Hoda MN, Siddiqui S, Herberg S, Periyasamy-Thandavan S, Bhatia K, Hafez SS, Johnson MH, Hill WD, Ergul A, Fagan SC, Hess DC2012Remote ischemic perconditioning is effective alone and in combination with intravenous tissue-type plasminogen activator in murine model of embolic strokeStroke43(10)27942799
Hua S, Antao ST, Corbett A, Witting PK2010The significance of neuroglobin in the brainCurr Med Chem17(2)160172
Jin K, Mao X, Xie L, Greenberg DA2012Interactions between vascular endothelial growth factor and neuroglobinNeuroscience Letters519(1)4750
Jin K, Mao XO, Xie L, Khan AA, Greenberg DA2008Neuroglobin protects against nitric oxide toxicityNeurosci Lett430(2)135137
Jin K, Mao Y, Mao X, Xie L, Greenberg DA2010Neuroglobin expression in ischemic strokeStroke; A journal of Cerebral Circulation41(3)557559
Kanoria S, Jalan R, Seifalian AM, Williams R, Davidson BR2007Protocols and mechanisms for remote ischemic preconditioning: A novel method for reducing ischemia reperfusion injuryTransplantation84(4)445458
Khan AA, Wang Y, Sun Y, Mao XO, Xie L, Miles E, Graboski J, Chen S, Ellerby LM, Jin K, Greenberg DA2006Neuroglobin-overexpressing transgenic mice are resistant to cerebral and myocardial ischemiaProc Natl Acad Sci U S A103(47)1794417948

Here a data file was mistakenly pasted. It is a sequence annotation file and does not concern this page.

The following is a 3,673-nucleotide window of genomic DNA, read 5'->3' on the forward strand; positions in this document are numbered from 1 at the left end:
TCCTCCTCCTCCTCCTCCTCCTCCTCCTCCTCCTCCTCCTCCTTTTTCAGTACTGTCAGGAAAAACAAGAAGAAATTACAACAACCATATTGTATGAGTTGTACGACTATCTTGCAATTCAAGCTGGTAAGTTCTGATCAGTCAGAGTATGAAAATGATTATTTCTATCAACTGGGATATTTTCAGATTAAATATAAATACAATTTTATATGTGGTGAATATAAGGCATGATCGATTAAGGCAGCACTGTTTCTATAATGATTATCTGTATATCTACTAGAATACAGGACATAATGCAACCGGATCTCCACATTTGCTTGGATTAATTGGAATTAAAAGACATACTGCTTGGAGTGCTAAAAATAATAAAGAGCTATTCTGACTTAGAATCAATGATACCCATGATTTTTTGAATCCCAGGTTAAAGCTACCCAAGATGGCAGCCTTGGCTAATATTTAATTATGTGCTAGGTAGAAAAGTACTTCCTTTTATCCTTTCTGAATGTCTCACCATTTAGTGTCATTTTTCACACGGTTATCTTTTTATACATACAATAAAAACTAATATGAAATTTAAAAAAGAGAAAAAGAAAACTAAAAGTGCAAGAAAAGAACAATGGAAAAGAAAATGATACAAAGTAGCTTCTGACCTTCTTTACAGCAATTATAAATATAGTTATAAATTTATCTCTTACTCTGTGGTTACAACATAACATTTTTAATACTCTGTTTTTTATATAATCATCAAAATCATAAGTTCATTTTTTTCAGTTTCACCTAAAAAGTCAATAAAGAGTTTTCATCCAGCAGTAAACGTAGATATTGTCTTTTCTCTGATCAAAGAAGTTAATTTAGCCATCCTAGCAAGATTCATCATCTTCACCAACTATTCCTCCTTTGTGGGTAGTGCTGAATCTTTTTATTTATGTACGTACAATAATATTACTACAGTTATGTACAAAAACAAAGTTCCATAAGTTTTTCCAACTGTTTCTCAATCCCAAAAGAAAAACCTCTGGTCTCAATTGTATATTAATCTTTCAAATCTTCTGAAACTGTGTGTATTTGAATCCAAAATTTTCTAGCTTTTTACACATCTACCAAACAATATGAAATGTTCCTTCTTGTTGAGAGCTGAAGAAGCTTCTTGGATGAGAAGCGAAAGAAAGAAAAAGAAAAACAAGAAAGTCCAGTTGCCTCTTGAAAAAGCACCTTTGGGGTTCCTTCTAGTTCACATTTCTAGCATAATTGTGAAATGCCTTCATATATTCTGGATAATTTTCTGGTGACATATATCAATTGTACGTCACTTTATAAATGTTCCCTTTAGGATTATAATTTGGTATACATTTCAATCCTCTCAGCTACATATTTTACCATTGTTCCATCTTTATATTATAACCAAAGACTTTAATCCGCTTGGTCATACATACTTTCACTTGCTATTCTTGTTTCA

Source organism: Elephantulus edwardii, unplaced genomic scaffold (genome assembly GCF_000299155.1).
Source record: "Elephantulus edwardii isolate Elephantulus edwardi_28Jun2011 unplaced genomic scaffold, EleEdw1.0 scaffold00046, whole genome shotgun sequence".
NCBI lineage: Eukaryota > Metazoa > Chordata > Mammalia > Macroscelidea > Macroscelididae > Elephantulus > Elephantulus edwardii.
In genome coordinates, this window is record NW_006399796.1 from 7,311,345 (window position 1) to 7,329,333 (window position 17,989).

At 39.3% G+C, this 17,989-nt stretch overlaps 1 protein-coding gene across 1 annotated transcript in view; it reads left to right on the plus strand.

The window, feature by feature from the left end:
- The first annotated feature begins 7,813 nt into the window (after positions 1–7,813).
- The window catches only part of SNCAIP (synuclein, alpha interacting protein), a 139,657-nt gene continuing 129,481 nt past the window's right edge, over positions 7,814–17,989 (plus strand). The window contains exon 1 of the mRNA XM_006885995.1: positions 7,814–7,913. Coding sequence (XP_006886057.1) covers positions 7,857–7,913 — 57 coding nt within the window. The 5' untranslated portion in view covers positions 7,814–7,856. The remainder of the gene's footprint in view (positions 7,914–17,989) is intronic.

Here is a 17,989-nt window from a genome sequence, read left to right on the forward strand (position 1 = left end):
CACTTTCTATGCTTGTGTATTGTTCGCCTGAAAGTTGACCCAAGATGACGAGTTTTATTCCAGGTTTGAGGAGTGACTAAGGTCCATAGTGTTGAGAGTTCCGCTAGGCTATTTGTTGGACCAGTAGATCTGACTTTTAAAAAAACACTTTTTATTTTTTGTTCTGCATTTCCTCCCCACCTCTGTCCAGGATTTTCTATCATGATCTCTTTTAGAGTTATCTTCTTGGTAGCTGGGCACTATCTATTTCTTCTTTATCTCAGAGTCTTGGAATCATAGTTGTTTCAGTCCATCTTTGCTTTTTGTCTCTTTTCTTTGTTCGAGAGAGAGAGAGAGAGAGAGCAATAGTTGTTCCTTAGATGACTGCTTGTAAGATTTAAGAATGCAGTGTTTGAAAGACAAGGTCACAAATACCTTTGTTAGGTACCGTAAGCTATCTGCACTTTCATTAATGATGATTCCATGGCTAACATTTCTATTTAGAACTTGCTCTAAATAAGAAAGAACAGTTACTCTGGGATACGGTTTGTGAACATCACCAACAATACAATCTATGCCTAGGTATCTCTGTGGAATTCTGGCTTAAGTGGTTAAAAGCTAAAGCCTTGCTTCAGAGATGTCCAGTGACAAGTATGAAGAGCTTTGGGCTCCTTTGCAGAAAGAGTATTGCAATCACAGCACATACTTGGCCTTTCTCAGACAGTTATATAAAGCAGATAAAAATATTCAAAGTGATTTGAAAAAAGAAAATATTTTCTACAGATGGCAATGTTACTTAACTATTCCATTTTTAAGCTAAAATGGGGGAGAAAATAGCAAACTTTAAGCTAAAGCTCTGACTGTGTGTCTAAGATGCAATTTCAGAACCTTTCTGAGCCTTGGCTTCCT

Knudsen AR, Kannerup AS, Gronbaek H, Andersen KJ, Funch-Jensen P, Frystyk J, Flyvbjerg A, Mortensen FV2011Effects of ischemic pre- and postconditioning on HIF-alpha, VEGF and TGF-beta expression after warm ischemia and reperfusion in the rat liverComparative Hepatology10(1)3
Li RC, Guo SZ, Lee SK, Gozal D2010Neuroglobin protects neurons against oxidative stress in global ischemiaJ Cereb Blood Flow Metab30(11)18741882
Liu J, Yu Z, Guo S, Lee SR, Xing C, Zhang C, Gao Y, Nicholls DG, Lo EH, Wang X2009Effects of neuroglobin overexpression on mitochondrial function and oxidative stress following hypoxia/reoxygenation in cultured neuronsJ Neurosci Res87(1)164170
Meng R, Asmaro K, Meng L, Liu Y, Ma C, Xi C, Li G, Ren C, Luo Y, Ling F, Jia J, Hua Y, Wang X, Ding Y, Lo EH, Ji X2012Upper limb ischemic preconditioning prevents recurrent stroke in intracranial arterial stenosisNeurology79(18)18531861
Moskowitz MA, Lo EH, Iadecola C2010The science of stroke: Mechanisms in search of treatmentsNeuron67(2)181198
Ren C, Gao M, Dornbos D3rd, Ding Y, Zeng X, Luo Y, Ji X2012Remote ischemic post-conditioning reduced brain damage in experimental ischemia/reperfusion injuryNeurol Res33(5)514519